I know it may seem counter-intuitive, but purposeful memoir is as much about the future as it is about the past.
By taking the time to explore our unique personal journey against the larger backdrop of our collective political and planetary history, we come to understand the present more fully, and begin to live more intentionally into the thriving future we all desire.
I believe that broad social change starts with each individual person plumbing the depths of their own experience. Yes, it’s important to explore your childhood in your family, your youthful experiences with education and socialization, the choices you made as you struck out into adulthood. But we often overlook the impact that social history and environmental changes have on our individual life experience. When we sit down to write about our lives, we tend to relegate the broader story of our time on Earth to the background.
I have developed a purposeful memoir workshop, “Aligning the Personal, Political and Planetary for a Thriving Future,” which guides participants through a process of looking back over their life experiences in a way that begins to foreground the societal and environmental backdrop against which we have lived.
All of us alive today have lived through a period of dramatic, rapid change on Earth. Decade by decade, we have advanced out of the Holocene into the Anthropocene, the age when human activities dominate everything that happens on Earth.
In some ways, our technological progress has been wonderfully positive—for instance, the World Wide Web has enabled us to connect with each other globally in previously unimaginable ways.
But in this same time period we have presided over an ever-accelerating tragedy, as human population growth, coupled with rampant consumption and the burning of fossil fuels, has overshot the carrying capacity of the planet and threatened the welfare of all the other living beings who call Earth home. We now find our own lives, and human civilization writ large, gravely threatened as well by the destabilization of Earth’s climate and ecosystems.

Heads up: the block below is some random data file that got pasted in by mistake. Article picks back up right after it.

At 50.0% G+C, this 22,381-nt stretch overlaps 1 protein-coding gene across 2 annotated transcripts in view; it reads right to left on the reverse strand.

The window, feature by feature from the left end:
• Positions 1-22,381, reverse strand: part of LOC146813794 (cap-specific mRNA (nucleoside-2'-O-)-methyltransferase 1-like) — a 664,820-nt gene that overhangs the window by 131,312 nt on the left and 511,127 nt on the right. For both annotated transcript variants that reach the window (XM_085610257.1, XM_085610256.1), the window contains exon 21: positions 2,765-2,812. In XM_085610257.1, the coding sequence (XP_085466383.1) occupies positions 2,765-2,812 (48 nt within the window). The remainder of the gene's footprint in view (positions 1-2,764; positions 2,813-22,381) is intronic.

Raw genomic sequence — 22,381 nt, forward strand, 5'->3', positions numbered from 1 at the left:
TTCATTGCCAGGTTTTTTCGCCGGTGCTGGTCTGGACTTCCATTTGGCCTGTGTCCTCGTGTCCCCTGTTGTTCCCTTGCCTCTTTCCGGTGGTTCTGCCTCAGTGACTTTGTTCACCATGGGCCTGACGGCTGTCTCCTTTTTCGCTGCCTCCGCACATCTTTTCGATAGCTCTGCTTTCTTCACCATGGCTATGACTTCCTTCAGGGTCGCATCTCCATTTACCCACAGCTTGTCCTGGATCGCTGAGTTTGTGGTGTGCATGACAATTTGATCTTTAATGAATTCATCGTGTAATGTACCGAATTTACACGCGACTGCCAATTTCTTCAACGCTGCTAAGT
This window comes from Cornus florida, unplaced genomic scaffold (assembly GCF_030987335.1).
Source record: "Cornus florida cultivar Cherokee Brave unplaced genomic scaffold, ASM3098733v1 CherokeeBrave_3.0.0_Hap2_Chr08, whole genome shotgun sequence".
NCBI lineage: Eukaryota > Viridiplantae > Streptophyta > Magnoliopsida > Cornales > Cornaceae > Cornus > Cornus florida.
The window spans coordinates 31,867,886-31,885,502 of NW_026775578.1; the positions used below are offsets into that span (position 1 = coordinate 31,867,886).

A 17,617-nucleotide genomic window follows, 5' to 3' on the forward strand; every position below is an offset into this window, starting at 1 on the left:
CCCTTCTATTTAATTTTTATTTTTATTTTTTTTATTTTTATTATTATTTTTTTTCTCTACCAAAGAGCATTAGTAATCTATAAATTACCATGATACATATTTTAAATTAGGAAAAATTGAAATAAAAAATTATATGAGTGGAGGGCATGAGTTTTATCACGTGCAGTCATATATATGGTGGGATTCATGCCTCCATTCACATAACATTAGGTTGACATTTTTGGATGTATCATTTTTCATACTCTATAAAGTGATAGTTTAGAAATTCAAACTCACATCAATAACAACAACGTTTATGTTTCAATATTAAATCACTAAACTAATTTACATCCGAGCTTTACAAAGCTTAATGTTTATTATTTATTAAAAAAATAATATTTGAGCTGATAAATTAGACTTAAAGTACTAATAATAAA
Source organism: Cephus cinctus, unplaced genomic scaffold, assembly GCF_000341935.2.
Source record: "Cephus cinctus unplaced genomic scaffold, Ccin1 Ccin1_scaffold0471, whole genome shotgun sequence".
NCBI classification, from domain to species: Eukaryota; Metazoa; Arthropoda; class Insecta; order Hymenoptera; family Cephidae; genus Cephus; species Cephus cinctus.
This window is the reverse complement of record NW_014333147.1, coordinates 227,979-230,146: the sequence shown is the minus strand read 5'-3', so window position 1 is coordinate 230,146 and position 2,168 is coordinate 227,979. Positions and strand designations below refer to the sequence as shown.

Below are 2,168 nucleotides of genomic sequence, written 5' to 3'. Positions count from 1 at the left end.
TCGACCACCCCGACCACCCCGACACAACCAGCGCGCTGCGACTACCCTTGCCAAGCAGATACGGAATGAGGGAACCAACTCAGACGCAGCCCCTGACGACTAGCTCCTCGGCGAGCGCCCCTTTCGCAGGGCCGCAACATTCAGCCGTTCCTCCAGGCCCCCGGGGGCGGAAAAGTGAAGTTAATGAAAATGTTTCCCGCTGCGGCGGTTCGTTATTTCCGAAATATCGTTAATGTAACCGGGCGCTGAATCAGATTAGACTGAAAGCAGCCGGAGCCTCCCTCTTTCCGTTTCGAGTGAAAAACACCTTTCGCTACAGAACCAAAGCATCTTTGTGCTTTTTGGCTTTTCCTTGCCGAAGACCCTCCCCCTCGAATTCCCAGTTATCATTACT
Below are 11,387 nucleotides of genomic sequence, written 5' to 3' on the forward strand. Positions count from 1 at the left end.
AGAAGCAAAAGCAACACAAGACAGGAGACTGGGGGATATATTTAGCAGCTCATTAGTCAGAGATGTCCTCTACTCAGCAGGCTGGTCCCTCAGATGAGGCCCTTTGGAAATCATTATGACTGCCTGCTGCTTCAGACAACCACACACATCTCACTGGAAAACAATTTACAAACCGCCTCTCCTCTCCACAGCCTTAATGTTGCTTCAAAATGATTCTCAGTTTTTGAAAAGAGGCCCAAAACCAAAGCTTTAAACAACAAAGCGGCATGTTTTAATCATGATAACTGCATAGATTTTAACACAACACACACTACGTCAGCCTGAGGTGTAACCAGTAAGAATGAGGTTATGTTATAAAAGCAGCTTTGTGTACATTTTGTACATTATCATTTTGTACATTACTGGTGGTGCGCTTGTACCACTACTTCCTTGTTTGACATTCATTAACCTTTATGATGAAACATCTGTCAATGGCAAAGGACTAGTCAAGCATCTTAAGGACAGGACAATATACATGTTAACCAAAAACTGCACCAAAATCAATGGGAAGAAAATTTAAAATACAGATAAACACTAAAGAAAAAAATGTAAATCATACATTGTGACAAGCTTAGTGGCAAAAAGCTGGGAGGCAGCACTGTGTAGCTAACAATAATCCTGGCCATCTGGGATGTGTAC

The first step towards taking responsibility for the Anthropocene, and our own individual role in this time, is simply taking stock. How did we get here? What choices did we make, as individuals and societies, that led to the runaway climate disruption and species extinction we face today?
Having gone through this thoughtful process of purposeful memoir, we can then turn our faces to the future with greater awareness and firmer resolution, knowing what we value and determined to live our individual lives in ways that are more aligned with the thriving future we envision for all life on Earth.
As I wrote recently in my other blog, Transition Times, this is an all-hands-on-deck moment. We cannot repeat the mistake of waltzing blithely on while the iceberg looms.
When, in the future, you look back on this time in your life, let it be with the satisfaction of knowing you did what you could to leave a legacy of a thriving planet to the generations to come, both human and non-human. Let it be so.
I’ll be offering this workshop several times over the next few months: at the Alliance for a Viable Future in Sheffield MA on April 27, as part of the Findhorn Climate Change & Consciousness South Berkshire Hub events this month; at the Coastal Action Center in Lunenburg, Nova Scotia, in July; at Bascom Lodge, Mount Greylock State Reservation, Adams MA, in September; and at the Bioneers Conference in San Rafael, CA, in October.
I hope to have many more occasions in upcoming months to offer this essential inner work for Earth activists. Now is the time, and we are the ones we’re waiting for.